Our university is massively in debt. Even if we start charging the maximum fee permissible from 2012-13, we will still slide further into the abyss.
I'm a middle manager, or should I say a muddle manager: one of the poor souls whose thankless task it is to try to sort out the mess. The ineptitude of our vice-chancellor and his board beggars belief. We are constantly asked to do things we know are short-termist, ineffective or simply wrong.
The university is involved in a grandiose building programme that it simply cannot afford. Untroubled, the vice-chancellor is making our position worse by embarking on some clearly overambitious and risky ventures overseas. This incompetence has led to our inexcusable debt.
Recently I was emailed a confidential memo about privatisation. It identified several large companies with which the university, it was suggested, could "form alliances of mutual financial codependency". The contents are explosive and to my knowledge I am the only person outside the vice-chancellor's office to have seen them. The memo says that the university has commissioned consultants to explore the possibility of flotation on the financial markets. Is this legal?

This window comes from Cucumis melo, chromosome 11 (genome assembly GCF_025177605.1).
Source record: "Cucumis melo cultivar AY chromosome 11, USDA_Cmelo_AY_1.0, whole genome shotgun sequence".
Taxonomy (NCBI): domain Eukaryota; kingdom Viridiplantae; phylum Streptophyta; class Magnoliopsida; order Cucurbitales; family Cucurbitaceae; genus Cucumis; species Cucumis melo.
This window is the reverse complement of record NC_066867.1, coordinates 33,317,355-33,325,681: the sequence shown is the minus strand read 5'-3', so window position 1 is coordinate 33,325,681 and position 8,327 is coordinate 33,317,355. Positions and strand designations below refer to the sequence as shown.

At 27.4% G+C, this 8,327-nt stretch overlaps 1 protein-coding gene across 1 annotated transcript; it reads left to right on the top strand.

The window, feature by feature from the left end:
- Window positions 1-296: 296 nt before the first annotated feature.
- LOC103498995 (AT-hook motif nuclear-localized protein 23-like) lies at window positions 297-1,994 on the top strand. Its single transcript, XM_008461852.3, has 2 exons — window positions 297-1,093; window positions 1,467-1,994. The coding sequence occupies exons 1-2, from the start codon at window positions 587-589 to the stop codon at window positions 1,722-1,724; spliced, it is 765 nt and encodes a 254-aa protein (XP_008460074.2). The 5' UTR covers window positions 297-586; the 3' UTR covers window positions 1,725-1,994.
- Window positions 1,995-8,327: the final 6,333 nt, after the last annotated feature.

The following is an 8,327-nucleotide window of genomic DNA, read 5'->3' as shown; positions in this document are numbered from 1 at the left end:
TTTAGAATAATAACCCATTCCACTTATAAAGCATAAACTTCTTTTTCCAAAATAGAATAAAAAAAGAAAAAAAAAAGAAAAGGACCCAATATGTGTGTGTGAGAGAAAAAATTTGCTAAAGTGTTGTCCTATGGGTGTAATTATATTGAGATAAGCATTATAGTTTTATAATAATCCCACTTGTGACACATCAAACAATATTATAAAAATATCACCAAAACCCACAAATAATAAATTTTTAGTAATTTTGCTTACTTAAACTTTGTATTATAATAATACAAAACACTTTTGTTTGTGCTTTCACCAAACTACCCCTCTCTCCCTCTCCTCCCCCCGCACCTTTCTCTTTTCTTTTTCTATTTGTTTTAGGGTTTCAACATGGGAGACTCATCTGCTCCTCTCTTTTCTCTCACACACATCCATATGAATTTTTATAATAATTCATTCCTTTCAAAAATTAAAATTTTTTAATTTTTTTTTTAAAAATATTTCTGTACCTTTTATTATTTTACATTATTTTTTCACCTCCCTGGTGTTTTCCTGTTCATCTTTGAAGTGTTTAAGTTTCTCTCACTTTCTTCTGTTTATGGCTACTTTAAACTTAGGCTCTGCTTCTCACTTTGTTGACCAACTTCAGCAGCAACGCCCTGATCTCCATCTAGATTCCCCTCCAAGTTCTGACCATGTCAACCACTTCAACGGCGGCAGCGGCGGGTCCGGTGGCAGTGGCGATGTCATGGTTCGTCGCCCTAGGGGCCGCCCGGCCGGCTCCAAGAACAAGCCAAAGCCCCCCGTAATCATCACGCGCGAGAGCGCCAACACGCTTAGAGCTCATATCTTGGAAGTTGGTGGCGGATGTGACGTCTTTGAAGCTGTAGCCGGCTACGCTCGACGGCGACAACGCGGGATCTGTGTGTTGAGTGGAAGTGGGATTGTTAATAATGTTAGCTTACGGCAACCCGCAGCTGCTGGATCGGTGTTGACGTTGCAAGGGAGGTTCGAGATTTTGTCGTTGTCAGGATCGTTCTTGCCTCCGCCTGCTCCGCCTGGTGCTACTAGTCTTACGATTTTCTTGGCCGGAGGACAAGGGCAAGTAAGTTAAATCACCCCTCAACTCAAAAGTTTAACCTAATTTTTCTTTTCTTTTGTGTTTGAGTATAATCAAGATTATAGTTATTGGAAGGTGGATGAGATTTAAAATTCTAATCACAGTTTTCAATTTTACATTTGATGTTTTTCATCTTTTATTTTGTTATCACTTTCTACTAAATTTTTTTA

I want to go public with what I know. I have little to lose - I can always return to practice. Should I leak the memo?
This is the final Blog Confidential and I have no intention to go out condoning such ineptitude. The absurd argument that universities should try to ape the market has gained a great deal of currency of late, if you will pardon the pun, so I would imagine that David Willetts and his ilk would be keen to support such a venture.
Higher education is in the most lamentable state. I am close to retirement myself and I relish the thought of leaving a profession that is failing to tackle the key ethical and moral dilemmas of the day. Aren't universities almost privatised already?
Full privatisation of the sector would lead to coercion and manipulation. It would force academics to undertake studies that yield greater profit rather than research that advances the common good.
Your desire to expose this errancy is admirable but someone with less courage has sent the email to you, so take care that you are not being set up. The safest option would be to pass the memo to your union and let it, with all its resources, spread the bad news. It can (or should) give it a national airing, but don't hold your breath: unions seem more preoccupied with pension rights than wider libertarian issues these days.
If the government is contemplating the privatisation of "failing" universities, it should also consider allowing the creation of more egalitarian centres of excellence, where those who teach and learn can develop free from bureaucracy and the corporate vision of the academy that so many of us view with repugnance. Of course, such centres were known as universities once.
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